Former President ObamaBarack Hussein ObamaGlasgow summit raises stakes for Biden deal Obama gives fiery speech for McAuliffe: 'Don't sit this one out' Obama looks to give new momentum to McAuliffe MORE and former first lady Michelle ObamaMichelle LeVaughn Robinson ObamaYouTube confirms it picked kids featured in Harris video Photos of the Week: Congressional Baseball Game, ashen trees and a beach horse The Hill's Morning Report - Presented by Alibaba - Gears begin to shift in Congress on stalled Biden agenda MORE are expected to break ground on the Obama Presidential Center in Chicago on Tuesday.
The ceremony will be mostly virtual with limited in-person attendees as a result of the continued COVID-19 pandemic, according to The Chicago Sun-Times.
Illinois Gov. J.B. Pritzker (D) and Chicago Mayor Lori LightfootLori LightfootBiden's 'Come on, man' defense will not fly on religious freedom Toronto police say unvaccinated officers to be placed on leave at end of November Sheriffs say they won't help cover potential mandate staffing shortages in Chicago MORE (D) are scheduled to attend the ceremony, the Sun-Times reported.
"This project has reminded us why the South Side and the people who live here are so special," Michelle Obama said in a video statement announcing the groundbreaking. "And it’s reaffirmed what Barack and I always believed, that the future here is as bright as it is anywhere."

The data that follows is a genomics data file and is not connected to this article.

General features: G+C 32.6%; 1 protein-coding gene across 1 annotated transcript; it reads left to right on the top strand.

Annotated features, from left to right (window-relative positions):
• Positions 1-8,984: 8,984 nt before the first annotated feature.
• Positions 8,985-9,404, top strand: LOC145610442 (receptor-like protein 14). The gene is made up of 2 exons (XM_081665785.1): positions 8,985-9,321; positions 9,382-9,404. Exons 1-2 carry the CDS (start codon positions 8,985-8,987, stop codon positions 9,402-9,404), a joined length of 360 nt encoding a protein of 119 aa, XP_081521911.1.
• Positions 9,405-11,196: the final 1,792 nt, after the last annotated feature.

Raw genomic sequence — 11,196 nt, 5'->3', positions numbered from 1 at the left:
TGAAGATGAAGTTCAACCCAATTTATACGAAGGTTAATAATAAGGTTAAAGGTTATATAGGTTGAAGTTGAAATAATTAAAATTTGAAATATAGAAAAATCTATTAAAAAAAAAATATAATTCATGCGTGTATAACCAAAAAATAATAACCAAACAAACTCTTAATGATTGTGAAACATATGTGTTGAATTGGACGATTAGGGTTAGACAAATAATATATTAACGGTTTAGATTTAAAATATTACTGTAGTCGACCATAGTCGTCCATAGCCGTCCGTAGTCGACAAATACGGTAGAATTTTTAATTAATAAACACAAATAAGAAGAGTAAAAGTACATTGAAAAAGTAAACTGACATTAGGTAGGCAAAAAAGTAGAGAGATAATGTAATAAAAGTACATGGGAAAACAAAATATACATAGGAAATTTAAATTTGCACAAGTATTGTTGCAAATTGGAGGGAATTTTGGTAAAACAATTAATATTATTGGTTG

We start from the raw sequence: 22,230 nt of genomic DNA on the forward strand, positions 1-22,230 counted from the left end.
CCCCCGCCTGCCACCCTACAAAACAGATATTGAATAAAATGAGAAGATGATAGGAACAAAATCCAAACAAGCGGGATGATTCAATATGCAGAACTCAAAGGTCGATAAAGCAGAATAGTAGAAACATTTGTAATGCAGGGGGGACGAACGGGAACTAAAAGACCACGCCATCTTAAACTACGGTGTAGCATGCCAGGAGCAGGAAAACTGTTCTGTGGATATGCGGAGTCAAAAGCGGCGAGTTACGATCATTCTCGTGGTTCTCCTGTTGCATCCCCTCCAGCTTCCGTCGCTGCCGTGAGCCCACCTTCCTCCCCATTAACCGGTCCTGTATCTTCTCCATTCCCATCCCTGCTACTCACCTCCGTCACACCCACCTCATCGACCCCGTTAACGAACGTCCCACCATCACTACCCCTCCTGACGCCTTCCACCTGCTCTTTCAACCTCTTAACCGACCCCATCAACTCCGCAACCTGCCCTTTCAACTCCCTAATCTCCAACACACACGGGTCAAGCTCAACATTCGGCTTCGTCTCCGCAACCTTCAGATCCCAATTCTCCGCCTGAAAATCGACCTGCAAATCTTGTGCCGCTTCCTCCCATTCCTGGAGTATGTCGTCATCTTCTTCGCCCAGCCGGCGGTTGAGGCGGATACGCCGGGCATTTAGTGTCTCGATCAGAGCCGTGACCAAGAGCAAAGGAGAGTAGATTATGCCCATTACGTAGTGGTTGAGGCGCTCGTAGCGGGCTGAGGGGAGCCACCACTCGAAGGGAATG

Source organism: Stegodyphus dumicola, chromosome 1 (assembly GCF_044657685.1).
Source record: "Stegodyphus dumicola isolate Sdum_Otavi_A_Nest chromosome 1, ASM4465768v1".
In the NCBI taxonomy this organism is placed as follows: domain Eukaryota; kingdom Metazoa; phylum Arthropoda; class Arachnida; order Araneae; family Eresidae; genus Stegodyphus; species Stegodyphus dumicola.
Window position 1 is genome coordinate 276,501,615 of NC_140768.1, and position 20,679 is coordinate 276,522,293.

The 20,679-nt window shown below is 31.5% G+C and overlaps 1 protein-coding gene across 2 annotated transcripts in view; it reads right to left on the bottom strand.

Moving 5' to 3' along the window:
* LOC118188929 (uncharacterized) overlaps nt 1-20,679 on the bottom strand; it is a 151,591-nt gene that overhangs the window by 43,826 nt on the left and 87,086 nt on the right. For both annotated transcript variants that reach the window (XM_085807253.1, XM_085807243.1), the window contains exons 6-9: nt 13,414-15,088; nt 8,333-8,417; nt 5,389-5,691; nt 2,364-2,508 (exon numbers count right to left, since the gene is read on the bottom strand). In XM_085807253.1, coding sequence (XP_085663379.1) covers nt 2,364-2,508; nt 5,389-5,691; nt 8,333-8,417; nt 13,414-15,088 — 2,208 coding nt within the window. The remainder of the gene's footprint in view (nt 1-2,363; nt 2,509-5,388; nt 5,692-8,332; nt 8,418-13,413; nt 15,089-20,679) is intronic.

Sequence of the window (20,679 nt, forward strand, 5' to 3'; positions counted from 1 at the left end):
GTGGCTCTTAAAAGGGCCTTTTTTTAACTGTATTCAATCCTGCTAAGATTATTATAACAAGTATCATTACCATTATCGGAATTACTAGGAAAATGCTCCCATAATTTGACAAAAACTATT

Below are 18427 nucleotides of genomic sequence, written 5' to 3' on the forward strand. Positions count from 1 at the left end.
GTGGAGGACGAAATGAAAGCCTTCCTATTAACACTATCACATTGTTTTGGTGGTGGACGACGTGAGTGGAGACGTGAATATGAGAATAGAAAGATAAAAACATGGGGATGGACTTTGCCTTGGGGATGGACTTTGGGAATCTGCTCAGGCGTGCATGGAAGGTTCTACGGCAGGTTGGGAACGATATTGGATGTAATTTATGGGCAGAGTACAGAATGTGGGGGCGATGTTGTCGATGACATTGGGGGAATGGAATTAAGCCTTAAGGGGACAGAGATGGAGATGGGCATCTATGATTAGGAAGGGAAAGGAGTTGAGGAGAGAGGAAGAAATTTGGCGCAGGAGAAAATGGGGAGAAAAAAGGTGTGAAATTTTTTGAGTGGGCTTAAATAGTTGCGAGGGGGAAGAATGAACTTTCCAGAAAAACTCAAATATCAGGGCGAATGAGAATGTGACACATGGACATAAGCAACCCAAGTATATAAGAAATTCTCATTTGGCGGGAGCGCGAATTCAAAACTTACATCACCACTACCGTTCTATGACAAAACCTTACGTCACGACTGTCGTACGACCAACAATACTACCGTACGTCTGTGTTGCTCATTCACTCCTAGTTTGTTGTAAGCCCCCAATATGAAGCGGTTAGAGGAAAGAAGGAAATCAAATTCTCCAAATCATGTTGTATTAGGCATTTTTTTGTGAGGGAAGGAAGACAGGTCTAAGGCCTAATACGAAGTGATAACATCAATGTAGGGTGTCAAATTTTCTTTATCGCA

Obama selected Chicago's Jackson Park as the intended site of his center in 2016, though some people continue to push for the location to be changed to Washington Park.
Those opposed to the construction say it could cause “irreparable harm” in the park by destroying roads, trees and negatively impacting traffic flow, according to Politico.
The 7th U.S. Circuit Court of Appeals plans to hear the case regarding halting construction on Nov. 30 as other tangential litigation is also pending in the U.S. Supreme Court, but construction is still set to go on as planned, the Sun-Times said.